exile. Yoseph had it all, fame, fortune and a family. They embrace. Yoseph
thought that this is it, it does not get better then this moment. To
Yaakov it felt very different, for they were now in Egypt, his entire family
of 70 souls was ripped from their home land, and this reunion needed a
stark, and perhaps awkward and unnerving reminder of what was
missing, as well as what could in an instant become lost.
now we can better understand why, in next week’s Parshah (Vayechy), when
Yaakov, after his Ruach Hakodesh suddenly departs and he fears one of his
children is not worthy of blessings, is comforted by the unified voice of
the Shevatim as they recite, as well, the first Pasuk of Shma. What
in affect they were saying was, “We too got the message, and we too will
put Galus in its proper perspective.”
history informs us that Yaakov’s message has been accepted beyond his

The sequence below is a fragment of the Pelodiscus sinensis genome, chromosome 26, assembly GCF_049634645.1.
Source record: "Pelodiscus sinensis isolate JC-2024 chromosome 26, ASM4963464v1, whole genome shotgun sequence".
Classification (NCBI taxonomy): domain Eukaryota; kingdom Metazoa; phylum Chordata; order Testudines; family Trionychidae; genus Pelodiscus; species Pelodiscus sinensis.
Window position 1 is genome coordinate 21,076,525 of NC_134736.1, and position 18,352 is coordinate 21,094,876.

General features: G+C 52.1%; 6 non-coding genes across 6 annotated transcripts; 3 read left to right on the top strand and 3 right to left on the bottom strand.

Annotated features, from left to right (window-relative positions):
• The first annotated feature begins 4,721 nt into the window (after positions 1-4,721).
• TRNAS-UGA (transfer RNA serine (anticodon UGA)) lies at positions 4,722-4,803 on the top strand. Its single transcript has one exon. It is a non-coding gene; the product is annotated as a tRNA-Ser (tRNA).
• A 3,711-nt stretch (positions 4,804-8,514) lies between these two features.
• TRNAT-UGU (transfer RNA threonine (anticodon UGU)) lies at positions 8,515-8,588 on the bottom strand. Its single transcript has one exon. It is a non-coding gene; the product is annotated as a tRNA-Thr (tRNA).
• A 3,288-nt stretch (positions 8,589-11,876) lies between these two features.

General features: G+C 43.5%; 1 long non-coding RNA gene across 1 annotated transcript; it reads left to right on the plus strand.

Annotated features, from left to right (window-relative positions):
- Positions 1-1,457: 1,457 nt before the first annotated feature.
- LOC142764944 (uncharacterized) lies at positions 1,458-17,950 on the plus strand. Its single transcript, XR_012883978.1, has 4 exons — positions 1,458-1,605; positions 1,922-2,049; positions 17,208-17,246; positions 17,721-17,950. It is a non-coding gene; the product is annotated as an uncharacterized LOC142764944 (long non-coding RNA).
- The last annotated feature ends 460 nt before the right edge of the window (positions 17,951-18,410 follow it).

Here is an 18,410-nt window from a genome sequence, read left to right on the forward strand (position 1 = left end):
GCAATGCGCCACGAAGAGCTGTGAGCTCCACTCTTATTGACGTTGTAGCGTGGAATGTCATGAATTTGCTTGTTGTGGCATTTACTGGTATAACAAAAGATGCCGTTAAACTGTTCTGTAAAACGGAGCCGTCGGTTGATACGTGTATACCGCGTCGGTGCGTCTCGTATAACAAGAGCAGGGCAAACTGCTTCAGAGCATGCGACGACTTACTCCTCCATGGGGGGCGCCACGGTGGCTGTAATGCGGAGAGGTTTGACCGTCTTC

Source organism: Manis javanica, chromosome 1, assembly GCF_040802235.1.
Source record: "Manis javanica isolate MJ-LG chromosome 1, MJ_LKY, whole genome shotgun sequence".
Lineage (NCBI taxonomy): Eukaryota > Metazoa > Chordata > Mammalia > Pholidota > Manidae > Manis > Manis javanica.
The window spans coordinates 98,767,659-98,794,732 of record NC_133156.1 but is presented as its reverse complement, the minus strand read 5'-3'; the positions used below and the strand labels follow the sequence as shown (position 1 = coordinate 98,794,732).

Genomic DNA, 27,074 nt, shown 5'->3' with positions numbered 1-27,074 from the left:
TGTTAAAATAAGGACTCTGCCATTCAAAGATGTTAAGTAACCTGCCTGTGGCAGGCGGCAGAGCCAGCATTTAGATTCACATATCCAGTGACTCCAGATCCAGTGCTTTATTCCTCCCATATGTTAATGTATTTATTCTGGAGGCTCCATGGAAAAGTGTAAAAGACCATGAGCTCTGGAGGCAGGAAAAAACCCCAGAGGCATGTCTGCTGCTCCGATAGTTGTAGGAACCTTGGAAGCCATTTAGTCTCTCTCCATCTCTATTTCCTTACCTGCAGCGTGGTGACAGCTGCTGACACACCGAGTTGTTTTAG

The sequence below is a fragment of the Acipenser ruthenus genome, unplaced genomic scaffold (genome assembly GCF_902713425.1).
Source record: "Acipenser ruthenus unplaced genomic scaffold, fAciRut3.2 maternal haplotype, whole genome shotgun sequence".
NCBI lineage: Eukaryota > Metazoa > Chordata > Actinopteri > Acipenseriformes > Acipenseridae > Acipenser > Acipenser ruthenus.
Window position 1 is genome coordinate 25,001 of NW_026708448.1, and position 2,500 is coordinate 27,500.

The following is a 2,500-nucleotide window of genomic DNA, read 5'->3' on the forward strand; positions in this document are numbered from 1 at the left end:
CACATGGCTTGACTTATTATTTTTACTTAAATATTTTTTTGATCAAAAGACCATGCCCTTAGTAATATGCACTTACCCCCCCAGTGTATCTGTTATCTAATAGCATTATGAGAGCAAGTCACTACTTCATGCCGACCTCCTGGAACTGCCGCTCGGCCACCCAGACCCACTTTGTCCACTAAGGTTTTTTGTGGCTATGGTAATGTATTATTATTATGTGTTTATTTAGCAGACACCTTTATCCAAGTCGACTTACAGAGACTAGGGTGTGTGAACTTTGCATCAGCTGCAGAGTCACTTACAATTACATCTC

time: whether it is Rebbe Akiva’ exclamation while being executed or the
thousands after him who died Al Kiddush Hashem, they all chose those
very same words to describe what was being lost, being gained and being
taught at those ominous, yet auspicious, moments.
father always taught me, “never end a Drashah on a depressing note”, but
it is our current challenge that reminds us why we should be
cautiously optimistic. We are Zocheh to need Yaakov’s message in its
truest sense, not in paucity but in abundance, like Yoseph. Many, here, in
this country, need this reminder not because of heartbreak, rather to learn how
to appreciate what we do have - the superfluity of our time - and how
to perceive it through the prism of an eternal love, a G-dly love, a love
that we are never vulnerable to.
we remind ourselves thrice daily, yes in comfort, but with the keen
understanding of how much deeper that same love could be felt and
appreciated if it were celebrated in its home, Yerushalaim HaBnuyah,
a Jerusalem impenetrable to loss and destruction.
Yomi takes place nightly at the Young Israel of Greater Buffalo, 105 Maple Road,
after the evening services. For complete schedule call 634-0212 or visit their
web site at yibuffalo.org